The Treaty of Indian Springs in 1821 opened a large swath of Georgia for settlement by non-Native Americans on former Creek Indian land, including present-day Stone Mountain Village. In 1822, the area that now makes up the city was made a part of the newly formed DeKalb County.


By the 1820s, Rock Mountain, as it was then called, was "a major travel center", with an inn for travelers. A stagecoach line linking the village with Georgia's capital, Milledgeville, began in 1825. Another stage line ran to Winder and Athens. In 1828 another stage line began trips to Dahlonega, and a fourth connected the community with Macon.[6]: 27  "Hundreds of people visited Rock Mountain in the summer [of 1828] and...a house of entertainment was nearby."[6]: 28  Rail service did not reach the town, by then New Gibraltar, until 1845.[6]: 33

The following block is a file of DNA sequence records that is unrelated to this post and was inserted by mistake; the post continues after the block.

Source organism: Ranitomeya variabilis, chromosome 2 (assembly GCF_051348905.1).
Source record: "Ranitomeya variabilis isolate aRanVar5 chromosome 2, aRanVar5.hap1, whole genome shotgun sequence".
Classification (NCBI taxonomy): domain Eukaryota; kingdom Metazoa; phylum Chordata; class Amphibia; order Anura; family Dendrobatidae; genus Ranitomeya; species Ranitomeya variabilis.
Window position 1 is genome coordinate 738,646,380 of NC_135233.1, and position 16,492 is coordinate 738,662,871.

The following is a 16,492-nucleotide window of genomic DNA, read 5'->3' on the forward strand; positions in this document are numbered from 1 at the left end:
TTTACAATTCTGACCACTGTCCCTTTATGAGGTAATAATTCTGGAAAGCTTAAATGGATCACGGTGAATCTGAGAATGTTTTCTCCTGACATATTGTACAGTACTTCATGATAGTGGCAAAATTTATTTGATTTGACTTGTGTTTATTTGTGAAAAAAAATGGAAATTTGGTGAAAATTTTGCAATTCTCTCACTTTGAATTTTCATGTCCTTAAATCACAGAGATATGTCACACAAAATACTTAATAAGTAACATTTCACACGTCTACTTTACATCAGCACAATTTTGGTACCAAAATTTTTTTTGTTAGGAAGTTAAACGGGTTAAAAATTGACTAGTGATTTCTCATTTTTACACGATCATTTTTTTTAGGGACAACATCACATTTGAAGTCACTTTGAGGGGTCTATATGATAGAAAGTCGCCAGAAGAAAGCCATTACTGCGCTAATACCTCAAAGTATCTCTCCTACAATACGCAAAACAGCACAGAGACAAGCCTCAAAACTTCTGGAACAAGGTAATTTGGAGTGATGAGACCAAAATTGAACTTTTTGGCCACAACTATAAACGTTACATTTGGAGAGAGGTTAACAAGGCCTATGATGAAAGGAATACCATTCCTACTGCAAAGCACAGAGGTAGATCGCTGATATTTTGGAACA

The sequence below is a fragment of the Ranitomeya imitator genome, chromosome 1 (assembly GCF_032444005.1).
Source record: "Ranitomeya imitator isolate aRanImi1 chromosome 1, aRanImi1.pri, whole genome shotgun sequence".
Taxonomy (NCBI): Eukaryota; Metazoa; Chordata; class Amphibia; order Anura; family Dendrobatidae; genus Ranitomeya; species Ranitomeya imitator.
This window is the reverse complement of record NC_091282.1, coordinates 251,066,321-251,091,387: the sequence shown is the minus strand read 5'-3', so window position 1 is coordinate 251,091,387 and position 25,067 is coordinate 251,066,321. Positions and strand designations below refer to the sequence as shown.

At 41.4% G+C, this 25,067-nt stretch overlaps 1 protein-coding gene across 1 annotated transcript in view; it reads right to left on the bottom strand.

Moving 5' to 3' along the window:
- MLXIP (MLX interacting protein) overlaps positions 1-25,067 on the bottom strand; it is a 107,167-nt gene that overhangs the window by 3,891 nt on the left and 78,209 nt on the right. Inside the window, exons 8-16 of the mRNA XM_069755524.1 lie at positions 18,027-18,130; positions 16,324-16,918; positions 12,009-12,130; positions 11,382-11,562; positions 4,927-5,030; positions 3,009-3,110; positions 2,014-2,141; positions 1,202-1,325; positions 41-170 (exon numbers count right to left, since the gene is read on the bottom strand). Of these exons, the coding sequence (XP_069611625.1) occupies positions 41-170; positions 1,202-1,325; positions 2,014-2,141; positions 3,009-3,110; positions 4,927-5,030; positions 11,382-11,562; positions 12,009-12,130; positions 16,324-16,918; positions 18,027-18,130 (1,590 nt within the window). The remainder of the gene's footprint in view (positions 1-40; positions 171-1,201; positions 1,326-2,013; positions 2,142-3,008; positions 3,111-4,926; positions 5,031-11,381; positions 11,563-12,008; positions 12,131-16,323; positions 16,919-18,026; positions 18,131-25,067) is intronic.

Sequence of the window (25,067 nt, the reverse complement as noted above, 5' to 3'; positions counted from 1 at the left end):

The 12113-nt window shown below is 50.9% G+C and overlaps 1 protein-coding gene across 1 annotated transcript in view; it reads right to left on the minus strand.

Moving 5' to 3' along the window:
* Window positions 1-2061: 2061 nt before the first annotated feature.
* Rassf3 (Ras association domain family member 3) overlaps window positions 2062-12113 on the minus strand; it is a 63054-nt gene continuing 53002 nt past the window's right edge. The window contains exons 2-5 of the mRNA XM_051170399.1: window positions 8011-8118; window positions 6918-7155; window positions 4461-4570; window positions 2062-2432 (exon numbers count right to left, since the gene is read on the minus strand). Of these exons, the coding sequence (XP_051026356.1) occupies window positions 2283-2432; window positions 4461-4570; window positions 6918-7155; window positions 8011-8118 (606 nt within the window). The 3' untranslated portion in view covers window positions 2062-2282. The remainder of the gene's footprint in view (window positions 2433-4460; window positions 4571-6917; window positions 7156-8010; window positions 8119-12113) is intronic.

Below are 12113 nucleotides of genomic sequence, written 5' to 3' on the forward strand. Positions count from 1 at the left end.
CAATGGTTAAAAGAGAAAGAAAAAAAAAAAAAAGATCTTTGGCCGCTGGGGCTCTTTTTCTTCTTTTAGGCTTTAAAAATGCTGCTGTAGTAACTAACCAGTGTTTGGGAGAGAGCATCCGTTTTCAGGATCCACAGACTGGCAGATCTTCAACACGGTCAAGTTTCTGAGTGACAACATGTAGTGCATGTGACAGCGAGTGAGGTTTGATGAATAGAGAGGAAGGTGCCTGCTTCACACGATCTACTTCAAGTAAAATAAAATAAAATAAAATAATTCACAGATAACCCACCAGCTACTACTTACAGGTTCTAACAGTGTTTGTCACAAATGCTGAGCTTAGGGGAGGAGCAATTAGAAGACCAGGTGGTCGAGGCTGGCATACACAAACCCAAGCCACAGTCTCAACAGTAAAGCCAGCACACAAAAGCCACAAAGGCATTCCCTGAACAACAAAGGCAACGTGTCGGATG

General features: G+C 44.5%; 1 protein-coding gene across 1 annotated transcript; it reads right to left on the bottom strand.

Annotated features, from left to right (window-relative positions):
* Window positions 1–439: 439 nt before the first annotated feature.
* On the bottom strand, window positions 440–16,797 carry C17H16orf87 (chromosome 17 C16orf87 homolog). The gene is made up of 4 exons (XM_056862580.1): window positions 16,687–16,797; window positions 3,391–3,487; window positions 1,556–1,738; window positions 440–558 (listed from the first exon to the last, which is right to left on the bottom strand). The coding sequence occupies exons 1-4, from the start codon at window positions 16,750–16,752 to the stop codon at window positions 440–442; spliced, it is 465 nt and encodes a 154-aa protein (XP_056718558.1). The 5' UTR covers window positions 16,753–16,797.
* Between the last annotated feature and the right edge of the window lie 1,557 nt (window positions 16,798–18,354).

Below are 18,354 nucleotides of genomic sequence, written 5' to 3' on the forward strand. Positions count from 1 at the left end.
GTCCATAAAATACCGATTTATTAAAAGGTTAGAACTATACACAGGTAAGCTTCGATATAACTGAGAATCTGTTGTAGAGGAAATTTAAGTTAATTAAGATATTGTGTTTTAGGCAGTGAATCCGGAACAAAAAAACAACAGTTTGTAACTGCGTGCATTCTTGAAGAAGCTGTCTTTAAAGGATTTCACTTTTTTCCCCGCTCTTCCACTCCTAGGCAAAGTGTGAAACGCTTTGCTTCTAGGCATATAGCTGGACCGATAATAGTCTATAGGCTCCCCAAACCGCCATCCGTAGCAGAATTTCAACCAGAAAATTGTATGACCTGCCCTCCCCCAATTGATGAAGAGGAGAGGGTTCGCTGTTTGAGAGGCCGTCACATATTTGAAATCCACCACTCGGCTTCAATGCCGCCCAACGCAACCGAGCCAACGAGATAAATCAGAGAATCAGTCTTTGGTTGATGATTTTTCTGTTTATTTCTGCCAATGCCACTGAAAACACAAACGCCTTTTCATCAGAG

A post office was created in 1834 on the old Augusta Road, and Andrew Johnson, called the founder of New Gibraltar and first mayor,[7] around whose house the city limits were drawn,[6]: 32  built a hotel along the road in 1836. ("An 1843 amendment to the act of incorporation extended the town limits to 600 yards (550 m) in every direction from the house of Andrew Johnson."[6]: 31 ) About 1839 Aaron Cloud, who also had a hotel,[6]: 33  built a wooden observation tower, octagonal like a lighthouse and 150 feet (46 m) high, along with a restaurant and club, at the mountain's summit. A storm destroyed the tower in 1849; in 1851, Thomas Henry built a smaller, 80 feet (24 m) tower, with telescopes so it could serve as an observatory.[6]: 29  Visitors to the mountain traveled by rail and road, then hiked up the 1.3-mile (2.1 km) mountaintop trail to the top. By 1850, Stone Mountain had become a popular destination for Atlanta urbanites who endured the four-hour round trip by rail just to experience its natural beauty, lodging, and attractions.[8][5]